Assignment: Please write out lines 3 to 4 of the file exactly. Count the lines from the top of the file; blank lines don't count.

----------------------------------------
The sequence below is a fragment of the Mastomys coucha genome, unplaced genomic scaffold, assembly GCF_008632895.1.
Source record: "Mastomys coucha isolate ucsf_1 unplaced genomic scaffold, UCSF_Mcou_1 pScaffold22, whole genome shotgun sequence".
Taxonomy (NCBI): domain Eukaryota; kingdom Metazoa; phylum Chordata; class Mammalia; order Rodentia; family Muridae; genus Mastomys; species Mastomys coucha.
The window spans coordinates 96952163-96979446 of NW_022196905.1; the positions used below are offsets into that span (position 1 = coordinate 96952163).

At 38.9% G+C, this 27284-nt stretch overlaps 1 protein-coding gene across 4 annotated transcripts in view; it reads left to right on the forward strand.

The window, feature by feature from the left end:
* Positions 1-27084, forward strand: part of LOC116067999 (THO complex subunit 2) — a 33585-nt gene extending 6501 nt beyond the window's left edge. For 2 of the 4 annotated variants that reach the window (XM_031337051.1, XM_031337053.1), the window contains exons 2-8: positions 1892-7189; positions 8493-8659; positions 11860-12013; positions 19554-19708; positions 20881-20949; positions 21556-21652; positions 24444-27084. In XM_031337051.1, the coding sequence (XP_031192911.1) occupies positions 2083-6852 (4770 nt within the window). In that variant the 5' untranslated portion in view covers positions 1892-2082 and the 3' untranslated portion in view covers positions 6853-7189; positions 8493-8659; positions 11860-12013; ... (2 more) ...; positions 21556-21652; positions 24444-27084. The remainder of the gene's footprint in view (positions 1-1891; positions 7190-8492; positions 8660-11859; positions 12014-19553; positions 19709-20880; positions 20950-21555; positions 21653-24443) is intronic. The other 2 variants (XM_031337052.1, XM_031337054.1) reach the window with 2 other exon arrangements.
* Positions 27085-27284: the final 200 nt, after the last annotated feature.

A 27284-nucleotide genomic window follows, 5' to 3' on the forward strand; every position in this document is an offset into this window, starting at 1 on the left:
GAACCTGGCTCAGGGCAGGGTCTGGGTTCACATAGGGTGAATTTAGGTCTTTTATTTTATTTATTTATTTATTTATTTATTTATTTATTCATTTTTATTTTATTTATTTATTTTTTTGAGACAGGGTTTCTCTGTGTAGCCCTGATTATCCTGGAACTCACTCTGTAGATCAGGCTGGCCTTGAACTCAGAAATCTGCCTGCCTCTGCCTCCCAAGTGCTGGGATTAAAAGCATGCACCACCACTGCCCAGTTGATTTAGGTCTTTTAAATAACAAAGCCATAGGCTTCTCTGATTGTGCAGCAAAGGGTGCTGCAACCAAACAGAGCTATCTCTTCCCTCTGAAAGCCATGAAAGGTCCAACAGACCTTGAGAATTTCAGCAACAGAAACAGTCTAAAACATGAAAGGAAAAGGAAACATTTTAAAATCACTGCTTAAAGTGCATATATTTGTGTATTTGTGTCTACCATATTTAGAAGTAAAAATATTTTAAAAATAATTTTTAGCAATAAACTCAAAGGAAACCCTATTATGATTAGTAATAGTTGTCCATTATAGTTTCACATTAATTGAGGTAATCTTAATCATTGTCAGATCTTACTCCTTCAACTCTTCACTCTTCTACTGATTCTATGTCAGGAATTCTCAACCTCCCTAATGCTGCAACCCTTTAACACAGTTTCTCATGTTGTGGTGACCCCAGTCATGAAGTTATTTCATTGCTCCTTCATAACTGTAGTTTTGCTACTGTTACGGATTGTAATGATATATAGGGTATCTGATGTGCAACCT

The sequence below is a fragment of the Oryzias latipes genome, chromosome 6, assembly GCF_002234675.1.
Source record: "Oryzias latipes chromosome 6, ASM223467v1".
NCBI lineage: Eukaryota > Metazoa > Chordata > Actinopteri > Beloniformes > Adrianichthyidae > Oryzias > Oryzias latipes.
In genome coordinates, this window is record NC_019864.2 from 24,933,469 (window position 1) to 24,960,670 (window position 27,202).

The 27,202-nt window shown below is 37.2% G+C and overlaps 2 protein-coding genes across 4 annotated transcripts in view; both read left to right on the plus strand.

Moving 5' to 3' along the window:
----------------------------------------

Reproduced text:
Taxonomy (NCBI): domain Eukaryota; kingdom Metazoa; phylum Chordata; class Mammalia; order Rodentia; family Muridae; genus Mastomys; species Mastomys coucha.
The window spans coordinates 96952163-96979446 of NW_022196905.1; the positions used below are offsets into that span (position 1 = coordinate 96952163).